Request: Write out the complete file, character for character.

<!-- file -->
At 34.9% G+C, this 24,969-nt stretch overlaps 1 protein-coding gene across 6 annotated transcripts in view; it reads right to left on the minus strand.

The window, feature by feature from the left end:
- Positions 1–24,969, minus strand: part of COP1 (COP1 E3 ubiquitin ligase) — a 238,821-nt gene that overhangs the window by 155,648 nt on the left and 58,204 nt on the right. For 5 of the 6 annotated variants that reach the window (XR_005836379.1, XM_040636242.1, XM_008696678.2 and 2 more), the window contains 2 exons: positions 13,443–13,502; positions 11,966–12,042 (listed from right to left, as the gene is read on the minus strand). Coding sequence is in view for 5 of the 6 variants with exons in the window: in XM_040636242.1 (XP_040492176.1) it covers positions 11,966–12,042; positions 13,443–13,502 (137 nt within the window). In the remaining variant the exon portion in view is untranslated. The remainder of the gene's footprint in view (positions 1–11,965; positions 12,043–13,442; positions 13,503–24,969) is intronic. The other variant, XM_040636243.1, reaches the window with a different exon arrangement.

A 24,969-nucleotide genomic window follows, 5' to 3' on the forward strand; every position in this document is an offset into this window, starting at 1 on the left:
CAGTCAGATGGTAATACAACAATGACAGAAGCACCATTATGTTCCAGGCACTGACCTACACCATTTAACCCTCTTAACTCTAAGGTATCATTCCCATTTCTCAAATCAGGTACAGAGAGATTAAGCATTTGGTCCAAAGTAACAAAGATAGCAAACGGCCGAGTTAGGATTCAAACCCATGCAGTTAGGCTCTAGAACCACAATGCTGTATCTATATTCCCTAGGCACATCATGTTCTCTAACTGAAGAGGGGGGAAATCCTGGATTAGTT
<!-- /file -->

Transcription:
At 34.9% G+C, this 24,969-nt stretch overlaps 1 protein-coding gene across 6 annotated transcripts in view; it reads right to left on the minus strand.

The window, feature by feature from the left end:
- Positions 1–24,969, minus strand: part of COP1 (COP1 E3 ubiquitin ligase) — a 238,821-nt gene that overhangs the window by 155,648 nt on the left and 58,204 nt on the right. For 5 of the 6 annotated variants that reach the window (XR_005836379.1, XM_040636242.1, XM_008696678.2 and 2 more), the window contains 2 exons: positions 13,443–13,502; positions 11,966–12,042 (listed from right to left, as the gene is read on the minus strand). Coding sequence is in view for 5 of the 6 variants with exons in the window: in XM_040636242.1 (XP_040492176.1) it covers positions 11,966–12,042; positions 13,443–13,502 (137 nt within the window). In the remaining variant the exon portion in view is untranslated. The remainder of the gene's footprint in view (positions 1–11,965; positions 12,043–13,442; positions 13,503–24,969) is intronic. The other variant, XM_040636243.1, reaches the window with a different exon arrangement.

A 24,969-nucleotide genomic window follows, 5' to 3' on the forward strand; every position in this document is an offset into this window, starting at 1 on the left:
CAGTCAGATGGTAATACAACAATGACAGAAGCACCATTATGTTCCAGGCACTGACCTACACCATTTAACCCTCTTAACTCTAAGGTATCATTCCCATTTCTCAAATCAGGTACAGAGAGATTAAGCATTTGGTCCAAAGTAACAAAGATAGCAAACGGCCGAGTTAGGATTCAAACCCATGCAGTTAGGCTCTAGAACCACAATGCTGTATCTATATTCCCTAGGCACATCATGTTCTCTAACTGAAGAGGGGGGAAATCCTGGATTAGTT